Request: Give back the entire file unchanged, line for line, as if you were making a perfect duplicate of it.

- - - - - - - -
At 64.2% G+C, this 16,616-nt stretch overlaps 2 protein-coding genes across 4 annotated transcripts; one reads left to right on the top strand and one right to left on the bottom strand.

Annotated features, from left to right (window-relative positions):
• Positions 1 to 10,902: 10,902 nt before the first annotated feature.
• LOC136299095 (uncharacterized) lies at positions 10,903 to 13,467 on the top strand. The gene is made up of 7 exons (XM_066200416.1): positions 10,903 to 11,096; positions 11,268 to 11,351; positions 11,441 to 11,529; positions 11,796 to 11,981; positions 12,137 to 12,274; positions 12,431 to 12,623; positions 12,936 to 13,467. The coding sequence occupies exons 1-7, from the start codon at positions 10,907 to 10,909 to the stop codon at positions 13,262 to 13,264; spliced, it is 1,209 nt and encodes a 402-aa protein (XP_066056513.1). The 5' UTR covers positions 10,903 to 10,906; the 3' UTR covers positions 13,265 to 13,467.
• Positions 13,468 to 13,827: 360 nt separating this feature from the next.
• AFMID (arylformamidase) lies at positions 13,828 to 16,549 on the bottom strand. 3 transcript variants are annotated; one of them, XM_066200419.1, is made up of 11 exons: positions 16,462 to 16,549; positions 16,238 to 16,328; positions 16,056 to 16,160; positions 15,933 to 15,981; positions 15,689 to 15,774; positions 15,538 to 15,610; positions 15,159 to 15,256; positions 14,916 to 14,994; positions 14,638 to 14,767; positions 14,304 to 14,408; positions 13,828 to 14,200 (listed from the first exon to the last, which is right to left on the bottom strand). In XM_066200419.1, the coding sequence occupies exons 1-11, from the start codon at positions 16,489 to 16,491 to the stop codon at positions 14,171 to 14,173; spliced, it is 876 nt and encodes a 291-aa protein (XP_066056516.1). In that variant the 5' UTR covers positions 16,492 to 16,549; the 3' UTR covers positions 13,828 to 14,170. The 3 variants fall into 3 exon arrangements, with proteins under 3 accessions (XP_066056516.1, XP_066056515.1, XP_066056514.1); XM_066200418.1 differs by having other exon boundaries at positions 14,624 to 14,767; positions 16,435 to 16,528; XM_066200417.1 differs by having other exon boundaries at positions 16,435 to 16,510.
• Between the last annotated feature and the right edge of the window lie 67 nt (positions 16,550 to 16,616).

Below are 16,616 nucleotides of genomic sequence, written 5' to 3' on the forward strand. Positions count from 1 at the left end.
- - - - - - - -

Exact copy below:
At 64.2% G+C, this 16,616-nt stretch overlaps 2 protein-coding genes across 4 annotated transcripts; one reads left to right on the top strand and one right to left on the bottom strand.

Annotated features, from left to right (window-relative positions):
• Positions 1 to 10,902: 10,902 nt before the first annotated feature.
• LOC136299095 (uncharacterized) lies at positions 10,903 to 13,467 on the top strand. The gene is made up of 7 exons (XM_066200416.1): positions 10,903 to 11,096; positions 11,268 to 11,351; positions 11,441 to 11,529; positions 11,796 to 11,981; positions 12,137 to 12,274; positions 12,431 to 12,623; positions 12,936 to 13,467. The coding sequence occupies exons 1-7, from the start codon at positions 10,907 to 10,909 to the stop codon at positions 13,262 to 13,264; spliced, it is 1,209 nt and encodes a 402-aa protein (XP_066056513.1). The 5' UTR covers positions 10,903 to 10,906; the 3' UTR covers positions 13,265 to 13,467.
• Positions 13,468 to 13,827: 360 nt separating this feature from the next.
• AFMID (arylformamidase) lies at positions 13,828 to 16,549 on the bottom strand. 3 transcript variants are annotated; one of them, XM_066200419.1, is made up of 11 exons: positions 16,462 to 16,549; positions 16,238 to 16,328; positions 16,056 to 16,160; positions 15,933 to 15,981; positions 15,689 to 15,774; positions 15,538 to 15,610; positions 15,159 to 15,256; positions 14,916 to 14,994; positions 14,638 to 14,767; positions 14,304 to 14,408; positions 13,828 to 14,200 (listed from the first exon to the last, which is right to left on the bottom strand). In XM_066200419.1, the coding sequence occupies exons 1-11, from the start codon at positions 16,489 to 16,491 to the stop codon at positions 14,171 to 14,173; spliced, it is 876 nt and encodes a 291-aa protein (XP_066056516.1). In that variant the 5' UTR covers positions 16,492 to 16,549; the 3' UTR covers positions 13,828 to 14,170. The 3 variants fall into 3 exon arrangements, with proteins under 3 accessions (XP_066056516.1, XP_066056515.1, XP_066056514.1); XM_066200418.1 differs by having other exon boundaries at positions 14,624 to 14,767; positions 16,435 to 16,528; XM_066200417.1 differs by having other exon boundaries at positions 16,435 to 16,510.
• Between the last annotated feature and the right edge of the window lie 67 nt (positions 16,550 to 16,616).

Below are 16,616 nucleotides of genomic sequence, written 5' to 3' on the forward strand. Positions count from 1 at the left end.